Welcome to the first installment in our all new column, "ASK MADMAN!". This column give YOU the opportunity to, well, ASK MADMAN the kind of things that you usually only get the chance to ask at conventions. Think of us as your proxy-Madman convention panel and ask away instead of waiting 12 months to get your question answered.

In this volume YOU asked questions and Madman have responded. Follow on for news on Kill la Kill, J-Drama, Ghibli releases, merchandise and more!

Madman's own Sylvester Ip, Daniel Chlebowczyk and Christian Were are on hand to answer your questions.

Olly: Is there any chance of seeing a Madman Screening Room app for PS3, or something similar? Its great that Madman is streaming new shows, but it would be even better on a TV.

Sly: We have considered apps for a number of platforms, but no plans currently to develop anything. You can actually already access the Screening Room via the PS3 browser, although we are aware that this doesn’t always work well for every user – which is something we’re working on fixing. There is also tonnes of anime content available on both the PlayStation and Xbox Live video stores.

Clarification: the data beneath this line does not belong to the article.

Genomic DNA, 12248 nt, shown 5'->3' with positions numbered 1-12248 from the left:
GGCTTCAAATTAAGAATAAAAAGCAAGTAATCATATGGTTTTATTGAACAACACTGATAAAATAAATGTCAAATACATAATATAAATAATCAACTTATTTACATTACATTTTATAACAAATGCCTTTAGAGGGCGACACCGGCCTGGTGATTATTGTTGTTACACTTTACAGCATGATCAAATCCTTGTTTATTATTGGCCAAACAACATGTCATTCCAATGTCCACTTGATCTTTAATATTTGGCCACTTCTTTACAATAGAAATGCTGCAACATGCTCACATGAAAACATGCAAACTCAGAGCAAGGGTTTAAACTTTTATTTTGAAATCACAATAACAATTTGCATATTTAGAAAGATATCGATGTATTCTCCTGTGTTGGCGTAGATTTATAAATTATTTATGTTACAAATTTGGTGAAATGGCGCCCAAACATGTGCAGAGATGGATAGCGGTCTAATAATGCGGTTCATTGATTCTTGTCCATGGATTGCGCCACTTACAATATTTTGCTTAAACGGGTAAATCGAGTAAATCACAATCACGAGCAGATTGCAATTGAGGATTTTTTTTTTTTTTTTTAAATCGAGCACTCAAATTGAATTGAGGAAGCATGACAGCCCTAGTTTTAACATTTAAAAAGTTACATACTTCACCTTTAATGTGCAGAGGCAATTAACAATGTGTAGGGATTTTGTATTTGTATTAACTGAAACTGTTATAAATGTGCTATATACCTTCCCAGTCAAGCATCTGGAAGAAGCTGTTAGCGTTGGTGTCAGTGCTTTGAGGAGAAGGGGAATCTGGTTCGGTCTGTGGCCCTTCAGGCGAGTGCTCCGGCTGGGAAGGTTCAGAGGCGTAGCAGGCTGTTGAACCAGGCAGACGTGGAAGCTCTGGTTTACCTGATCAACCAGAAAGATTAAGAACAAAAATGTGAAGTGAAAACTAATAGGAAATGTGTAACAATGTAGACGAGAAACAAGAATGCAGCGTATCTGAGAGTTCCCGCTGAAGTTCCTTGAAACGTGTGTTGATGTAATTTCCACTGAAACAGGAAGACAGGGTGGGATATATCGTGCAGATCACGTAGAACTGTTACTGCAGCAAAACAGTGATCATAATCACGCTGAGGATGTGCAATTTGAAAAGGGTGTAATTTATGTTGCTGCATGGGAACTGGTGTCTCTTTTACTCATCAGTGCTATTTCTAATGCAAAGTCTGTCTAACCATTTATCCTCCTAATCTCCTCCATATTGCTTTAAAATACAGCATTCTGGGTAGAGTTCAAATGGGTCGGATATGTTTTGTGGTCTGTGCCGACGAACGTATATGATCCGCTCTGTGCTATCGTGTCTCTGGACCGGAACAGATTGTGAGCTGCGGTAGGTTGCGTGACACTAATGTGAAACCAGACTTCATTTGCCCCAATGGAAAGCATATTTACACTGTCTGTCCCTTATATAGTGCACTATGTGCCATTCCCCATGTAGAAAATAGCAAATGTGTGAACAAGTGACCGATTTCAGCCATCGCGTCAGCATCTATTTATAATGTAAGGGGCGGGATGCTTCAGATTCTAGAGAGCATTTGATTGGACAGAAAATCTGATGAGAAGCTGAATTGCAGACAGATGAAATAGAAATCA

N: Have you ever considered licensing Asian DRAMA? I know you've licensed live action films like Gantz and Rurouni Kenshin (for example and thank you!), but since quite a fair bit of live action Japanese dramas are based off the original manga counterpart (i.e. xxxHolic, Hana Yori Dango, Gokusen etc) obtaining legitimately licensed JDRAMA DVDs in Australia is quite hard! So, to please both anime/manga/live action fans like me, are you planning in the future to license Asian (Japanese) dramas as well? Thanks!